If you opt to follow US-101, shopping malls and tract-house suburbs fill the inland valleys through rapidly suburbanizing Santa Maria. Among barbecue aficionados, the Santa Maria region is famous for its thick cuts of salsa-slathered barbecued beef. These can best be sampled at Jocko’s (125 N. Thompson Ave., 805/929-3686, Sun.-Thurs. 8am-10pm, Fri.-Sat. 8am-11pm) in Nipomo, east of US-101 at the Tefft Street exit. Great steaks and mouthwateringly moist, inch-thick barbecued pork chops highlight the no-frills Jocko’s menu. The meats are not soaked in sauces, but simply cooked over smoky oak charcoal.
Lompoc and La Purisima Mission
The rolling valleys around Lompoc are famed for their production of flower seeds, and consequently the fields along Hwy-1 are often ablaze in brilliant colors. Apart from colorful murals adorning downtown buildings, Lompoc as a town is not up to much, despite the unusual nature of the area’s two main nonagricultural employers. One is a minimum-security federal prison; the other is Vandenberg Air Force Base, site of numerous missile tests, the aborted West Coast space shuttle port, and the $60 billion “Son of Star Wars” National Missile Defense program.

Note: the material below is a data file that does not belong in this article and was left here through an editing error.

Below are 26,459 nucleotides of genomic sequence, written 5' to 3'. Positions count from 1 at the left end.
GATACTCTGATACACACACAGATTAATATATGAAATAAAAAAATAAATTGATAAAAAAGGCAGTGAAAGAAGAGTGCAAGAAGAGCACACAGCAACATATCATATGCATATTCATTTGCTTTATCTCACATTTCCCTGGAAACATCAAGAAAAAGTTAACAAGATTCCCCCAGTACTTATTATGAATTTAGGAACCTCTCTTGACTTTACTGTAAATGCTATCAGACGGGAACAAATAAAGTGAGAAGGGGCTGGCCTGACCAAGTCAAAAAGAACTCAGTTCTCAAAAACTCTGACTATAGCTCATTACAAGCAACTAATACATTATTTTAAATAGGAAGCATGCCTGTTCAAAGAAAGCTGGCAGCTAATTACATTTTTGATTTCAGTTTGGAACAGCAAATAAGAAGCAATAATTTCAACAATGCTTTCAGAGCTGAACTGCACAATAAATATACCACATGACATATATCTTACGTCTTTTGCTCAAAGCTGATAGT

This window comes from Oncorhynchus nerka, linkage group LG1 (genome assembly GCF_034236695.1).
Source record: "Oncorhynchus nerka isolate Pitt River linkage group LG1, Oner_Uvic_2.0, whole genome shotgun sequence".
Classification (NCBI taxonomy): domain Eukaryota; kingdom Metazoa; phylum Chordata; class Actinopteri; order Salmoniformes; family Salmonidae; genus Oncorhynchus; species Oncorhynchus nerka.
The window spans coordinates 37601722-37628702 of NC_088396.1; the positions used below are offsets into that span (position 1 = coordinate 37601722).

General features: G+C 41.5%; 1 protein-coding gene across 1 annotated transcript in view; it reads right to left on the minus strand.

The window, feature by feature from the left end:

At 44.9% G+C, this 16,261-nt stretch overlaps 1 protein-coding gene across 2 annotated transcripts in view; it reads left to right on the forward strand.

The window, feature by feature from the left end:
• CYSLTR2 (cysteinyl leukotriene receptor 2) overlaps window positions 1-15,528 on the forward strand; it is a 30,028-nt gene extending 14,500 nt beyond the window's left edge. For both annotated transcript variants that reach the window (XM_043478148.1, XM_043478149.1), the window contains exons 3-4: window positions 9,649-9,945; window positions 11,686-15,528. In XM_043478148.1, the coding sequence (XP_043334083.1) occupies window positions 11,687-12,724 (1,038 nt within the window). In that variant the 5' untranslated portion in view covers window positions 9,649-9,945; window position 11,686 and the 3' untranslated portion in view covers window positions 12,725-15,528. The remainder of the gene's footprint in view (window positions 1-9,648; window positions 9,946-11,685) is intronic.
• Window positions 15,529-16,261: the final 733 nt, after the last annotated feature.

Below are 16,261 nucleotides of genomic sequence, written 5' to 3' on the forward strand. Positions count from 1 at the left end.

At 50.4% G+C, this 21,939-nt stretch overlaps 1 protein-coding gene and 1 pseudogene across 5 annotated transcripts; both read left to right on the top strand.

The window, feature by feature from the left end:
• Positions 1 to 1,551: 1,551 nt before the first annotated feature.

With its long arcade reaching across the floor of a shallow grassy valley, La Purisima Mission (805/733-3713, Jul.-Aug. Tues.-Sun. 10am-4pm, Mon. 10am-3pm, Sept.-June Tues.-Sun. 10am-4pm, $6 per car) gives a strong first impression of what the missions may have looked like in their prime. Four miles northeast of Lompoc, between Hwy-1 and US-101 on Hwy-246, the mission here was originally built in 1812 but fell to ruin partially due to an earthquake before being totally reconstructed as part of a WPA project in the New Deal 1930s. During the restoration, workers used period techniques wherever possible, hewing logs with hand tools and stomping mud and straw with their bare feet to mix it for adobe bricks. Workers also built most of the mission-style furniture that fills the chapel and the other rooms in the complex. Other features include a functioning aqueduct, many miles of hiking trails, and a small museum.
Buellton and Solvang